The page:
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What it means to be green in the storage industry

Newsweek green rankings smallSeagate was recognized as the greenest storage device manufacturer by Newsweek in their 2009 Green Rankings of Fortune 500 companies.  Seagate was ranked 182 positions higher than its nearest competitor on the list.

Just as significantly, Seagate is a strategic supplier to the #1, #2 and #4 ranked technology companies – HP, Dell and IBM.  Seagate’s focus on sustainability contributes directly to its customers’ ability to be green.

Why would Seagate be rated so much higher than its competitors?  I can’t speak for Newsweek, but here are some things to consider:

Seagate drives are more efficient. Seagate’s low-power Barracuda LP was recently tested by Maximum PC and shown to use less power and run 20% faster than similar low-power drives from other manufacturers.  Sometimes it pays to look beyond a product’s “green” label to its actual performance.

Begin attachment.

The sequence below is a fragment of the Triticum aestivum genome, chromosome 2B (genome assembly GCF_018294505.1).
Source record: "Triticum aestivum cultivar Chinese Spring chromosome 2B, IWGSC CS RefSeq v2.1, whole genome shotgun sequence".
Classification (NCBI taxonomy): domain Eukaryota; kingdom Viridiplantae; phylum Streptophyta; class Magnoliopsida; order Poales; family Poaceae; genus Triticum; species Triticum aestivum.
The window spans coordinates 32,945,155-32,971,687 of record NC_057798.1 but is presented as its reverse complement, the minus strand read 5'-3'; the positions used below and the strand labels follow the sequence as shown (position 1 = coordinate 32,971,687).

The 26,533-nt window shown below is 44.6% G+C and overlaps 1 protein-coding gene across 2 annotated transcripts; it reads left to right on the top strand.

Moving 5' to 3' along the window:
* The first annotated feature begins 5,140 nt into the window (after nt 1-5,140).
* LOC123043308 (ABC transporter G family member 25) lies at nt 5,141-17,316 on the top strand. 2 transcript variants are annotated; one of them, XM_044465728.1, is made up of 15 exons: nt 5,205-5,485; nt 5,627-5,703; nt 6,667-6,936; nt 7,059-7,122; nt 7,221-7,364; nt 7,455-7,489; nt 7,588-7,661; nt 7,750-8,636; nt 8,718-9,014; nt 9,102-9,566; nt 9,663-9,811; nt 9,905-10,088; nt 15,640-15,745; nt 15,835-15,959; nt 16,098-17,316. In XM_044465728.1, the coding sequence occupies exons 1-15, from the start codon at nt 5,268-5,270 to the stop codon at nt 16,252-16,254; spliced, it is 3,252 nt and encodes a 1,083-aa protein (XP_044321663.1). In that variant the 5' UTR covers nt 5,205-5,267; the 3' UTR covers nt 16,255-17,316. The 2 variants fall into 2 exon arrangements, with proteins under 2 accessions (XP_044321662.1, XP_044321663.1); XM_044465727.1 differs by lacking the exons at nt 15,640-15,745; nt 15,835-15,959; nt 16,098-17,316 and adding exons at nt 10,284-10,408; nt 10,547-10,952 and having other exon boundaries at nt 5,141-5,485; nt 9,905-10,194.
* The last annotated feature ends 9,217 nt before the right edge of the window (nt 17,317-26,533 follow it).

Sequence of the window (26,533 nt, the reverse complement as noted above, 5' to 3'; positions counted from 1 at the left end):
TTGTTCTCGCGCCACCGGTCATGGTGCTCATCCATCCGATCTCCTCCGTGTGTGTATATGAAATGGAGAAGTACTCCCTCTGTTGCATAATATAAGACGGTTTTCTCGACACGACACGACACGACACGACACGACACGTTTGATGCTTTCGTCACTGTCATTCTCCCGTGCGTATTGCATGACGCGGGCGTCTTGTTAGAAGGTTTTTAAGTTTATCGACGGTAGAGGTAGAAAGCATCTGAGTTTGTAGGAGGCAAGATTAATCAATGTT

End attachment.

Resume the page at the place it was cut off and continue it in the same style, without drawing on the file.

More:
Seagate leads the industry in environmental transparency.  Most storage device manufacturers are aware of the exact make-up of <1% of materials in their products. Why? Because those are the toxic materials that their customers hold them accountable for.  Seagate tracks 96% of the materials in their hard drives from all of their suppliers, with a goal to track 100%.  This documented understanding allows Seagate to respond quickly and with credible data as their customers choose to monitor or restrict new materials.

It takes more than a product name to be truly “green”.


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